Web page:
Advertisement

RAF Gibraltar pays tribute to veteran who served on the Rock

RAF Gibraltar pays tribute to veteran who served on the Rock

RAF Gibraltar had the opportunity to commemorate the service of an RAF veteran who returned to the Rock, 73 years after he was last here.

Roy Moore, a former serving Airman visited RAF Gibraltar during a short stopover in Gibraltar on Tuesday.

Mr Moore was 22 when he served with 202 Sqn RAF. At the time the Squadron operated Catalina ‘flying boats’ for which Roy was a navigator. Wing Commander John Kane, Station Commander and Squadron Leader Dave Pickard,, Executive Officer RAF Gibraltar met Mr Moore as he disembarked a cruise ship which had stopped off in Gibraltar for a day visit.

A surprise to the veteran, he was thrilled to see that his short stay would be hosted by the RAF of today.

Advertisement

The visit commenced with lunch in the Gibraltar Officers’ Mess where he was joined by some of the officers from RAF Gibraltar. Immediately, Mr Moore started to reminisce with great fondness about his time serving with the RAF in Gibraltar.

After lunch and a short drive to the Station Headquarters, he had the opportunity to check out some of the historical displays in the HQ RAF Museum in the Mouchotte Building. Many of the items he observed related directly to his time in Gibraltar and he was able to give much valuable insight into what these historical pieces mean to those that are featured in them.

Mr Roy Moore who was a retired RAF Warrent Officer was suprised as he stepped off his cruise ship to be met by the Station Commander of RAF Gibraltar Wing Commander John Kane. Mr Roy Moore was treated to lunch in the Officers Mess and then shown around RAF Gibraltar where he shared stories of his days as a Catolina Pilot at RAF Gibraltar in the second world war.

Mr Roy Moore who was a retired RAF Warrent Officer was suprised as he stepped off his cruise ship to be met by the Station Commander of RAF Gibraltar Wing Commander John Kane.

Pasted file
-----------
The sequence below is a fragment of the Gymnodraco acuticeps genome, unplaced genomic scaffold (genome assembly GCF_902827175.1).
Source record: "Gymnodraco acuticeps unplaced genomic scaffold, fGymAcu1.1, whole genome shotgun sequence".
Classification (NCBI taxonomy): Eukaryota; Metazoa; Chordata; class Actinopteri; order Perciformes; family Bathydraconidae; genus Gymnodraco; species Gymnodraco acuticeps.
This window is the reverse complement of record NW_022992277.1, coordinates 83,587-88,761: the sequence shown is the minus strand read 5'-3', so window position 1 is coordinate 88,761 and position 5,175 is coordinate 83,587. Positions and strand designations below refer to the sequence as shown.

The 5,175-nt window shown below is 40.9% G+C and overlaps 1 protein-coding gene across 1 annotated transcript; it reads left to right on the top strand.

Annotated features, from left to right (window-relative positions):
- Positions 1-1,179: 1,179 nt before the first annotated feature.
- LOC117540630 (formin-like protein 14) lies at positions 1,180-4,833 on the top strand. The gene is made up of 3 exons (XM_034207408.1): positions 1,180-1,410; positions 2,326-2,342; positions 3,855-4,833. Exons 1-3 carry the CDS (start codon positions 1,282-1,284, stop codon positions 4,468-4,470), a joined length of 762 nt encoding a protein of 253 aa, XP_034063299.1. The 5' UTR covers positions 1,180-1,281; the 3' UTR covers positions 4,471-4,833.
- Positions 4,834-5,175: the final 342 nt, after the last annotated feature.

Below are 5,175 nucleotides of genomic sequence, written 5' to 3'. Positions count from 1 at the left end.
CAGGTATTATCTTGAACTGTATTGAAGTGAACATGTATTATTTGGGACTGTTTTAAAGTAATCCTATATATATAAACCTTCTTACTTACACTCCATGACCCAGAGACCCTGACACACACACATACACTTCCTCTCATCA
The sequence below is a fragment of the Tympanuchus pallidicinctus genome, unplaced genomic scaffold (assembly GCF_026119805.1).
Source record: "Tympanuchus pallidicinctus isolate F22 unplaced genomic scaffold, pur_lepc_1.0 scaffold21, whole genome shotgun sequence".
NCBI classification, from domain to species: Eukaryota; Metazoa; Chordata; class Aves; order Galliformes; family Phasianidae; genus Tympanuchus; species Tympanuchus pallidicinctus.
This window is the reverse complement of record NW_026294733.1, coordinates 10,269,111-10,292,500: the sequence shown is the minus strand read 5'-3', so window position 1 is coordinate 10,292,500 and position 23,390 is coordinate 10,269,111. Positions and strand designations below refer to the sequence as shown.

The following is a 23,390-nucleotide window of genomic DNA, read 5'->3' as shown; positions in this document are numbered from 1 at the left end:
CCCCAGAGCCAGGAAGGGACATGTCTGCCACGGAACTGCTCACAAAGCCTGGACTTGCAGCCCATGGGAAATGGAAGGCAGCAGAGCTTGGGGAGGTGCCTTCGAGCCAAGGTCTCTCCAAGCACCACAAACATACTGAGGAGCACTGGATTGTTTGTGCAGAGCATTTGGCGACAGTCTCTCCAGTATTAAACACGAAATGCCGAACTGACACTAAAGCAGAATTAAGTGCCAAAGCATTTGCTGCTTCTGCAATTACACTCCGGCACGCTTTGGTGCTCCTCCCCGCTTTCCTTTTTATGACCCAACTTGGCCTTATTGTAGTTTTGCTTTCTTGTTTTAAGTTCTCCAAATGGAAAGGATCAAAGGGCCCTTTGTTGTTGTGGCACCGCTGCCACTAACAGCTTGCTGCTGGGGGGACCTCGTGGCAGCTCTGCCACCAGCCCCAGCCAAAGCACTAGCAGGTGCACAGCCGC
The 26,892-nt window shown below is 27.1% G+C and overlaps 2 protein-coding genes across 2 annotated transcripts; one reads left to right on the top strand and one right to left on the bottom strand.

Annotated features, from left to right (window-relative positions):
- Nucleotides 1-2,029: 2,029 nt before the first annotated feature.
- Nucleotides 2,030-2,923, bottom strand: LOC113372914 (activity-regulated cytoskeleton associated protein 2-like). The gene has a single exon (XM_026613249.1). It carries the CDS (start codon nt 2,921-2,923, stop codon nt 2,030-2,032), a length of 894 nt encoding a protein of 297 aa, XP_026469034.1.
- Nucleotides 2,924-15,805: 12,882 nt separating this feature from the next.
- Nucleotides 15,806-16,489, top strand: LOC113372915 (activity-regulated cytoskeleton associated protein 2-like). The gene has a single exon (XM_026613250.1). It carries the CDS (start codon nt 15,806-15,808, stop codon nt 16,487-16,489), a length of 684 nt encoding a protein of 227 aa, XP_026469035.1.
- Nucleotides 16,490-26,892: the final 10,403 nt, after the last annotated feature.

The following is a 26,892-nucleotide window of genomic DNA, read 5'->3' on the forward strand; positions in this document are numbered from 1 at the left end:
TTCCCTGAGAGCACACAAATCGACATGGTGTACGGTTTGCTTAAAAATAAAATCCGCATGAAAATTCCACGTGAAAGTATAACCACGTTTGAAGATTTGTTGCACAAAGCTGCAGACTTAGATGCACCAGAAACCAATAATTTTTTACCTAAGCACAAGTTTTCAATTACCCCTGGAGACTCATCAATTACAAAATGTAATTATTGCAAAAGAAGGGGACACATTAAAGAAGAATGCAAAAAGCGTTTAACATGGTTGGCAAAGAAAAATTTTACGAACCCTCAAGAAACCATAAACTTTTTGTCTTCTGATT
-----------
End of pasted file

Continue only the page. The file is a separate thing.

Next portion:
Mr Roy Moore was treated to lunch in the Officers Mess and then shown around RAF Gibraltar where he shared stories of his days as a Catolina Pilot at RAF Gibraltar in the second world war.

The group then moved to the third floor where Mr Moore was able to chat with the Station Commander and other RAF personnel. The HQ has a small archive which includes records dating back to 1921 and he was again able to shed some light on how these related to him time on the Rock.

He was then interviewed for BFBS radio providing listeners with an insight of Roy’s time here back in 1945. Following this, the veteran met with more RAF Gibraltar personnel to share some of his experiences of the Rock in wartime with those who enjoy it in peacetime. Some of his experiences were fascinating.

Mr Moore spoke of sleeping in his Catalina at night to stop it being sabotaged and of hiding the aircraft inside the Rock to protect them from getting bombed by the Axis forces. He was also involved in anti-submarine warfare against the U-Boat menace who were trying to break through the Strait of Gibraltar to wreak havoc on Allied shipping in the Mediterranean. Flying in the most austere conditions to aircraft, Warrant Officer Moore helped prevent the fall of the Mediterranean and subsequently Africa.

To conclude the visit there was time to take Mr Moore on a short tour around the Rock to further rekindle his memories. The Station Commander and Executive Officer then escorted Roy back on to the ship to continue on his travels, with some new memories added to those from his time in Gibraltar 73 years ago. He was absolutely delighted to have had the wonderful opportunity to visit the RAF station, especially during the period of RAF 100 celebrations.

The RAF team received a massive amount of insight into Gibraltar in the Second World War from the veteran, and will no doubt take this knowledge into modern day Royal Air Force Gibraltar.

The Station Commander said: “It was a privilege to host Roy and his companion Anna. His stories of the comradery between his crew during their tour at Gibraltar were inspiring and we were delighted to have the opportunity to commemorate the memories of them with Roy who, at 95, is the only crew member still living.”

Advertisement
mm
Chronicle Staff
CONTRIBUTOR
PROFILE

Recent Posts

Today's e-edition
Advertisement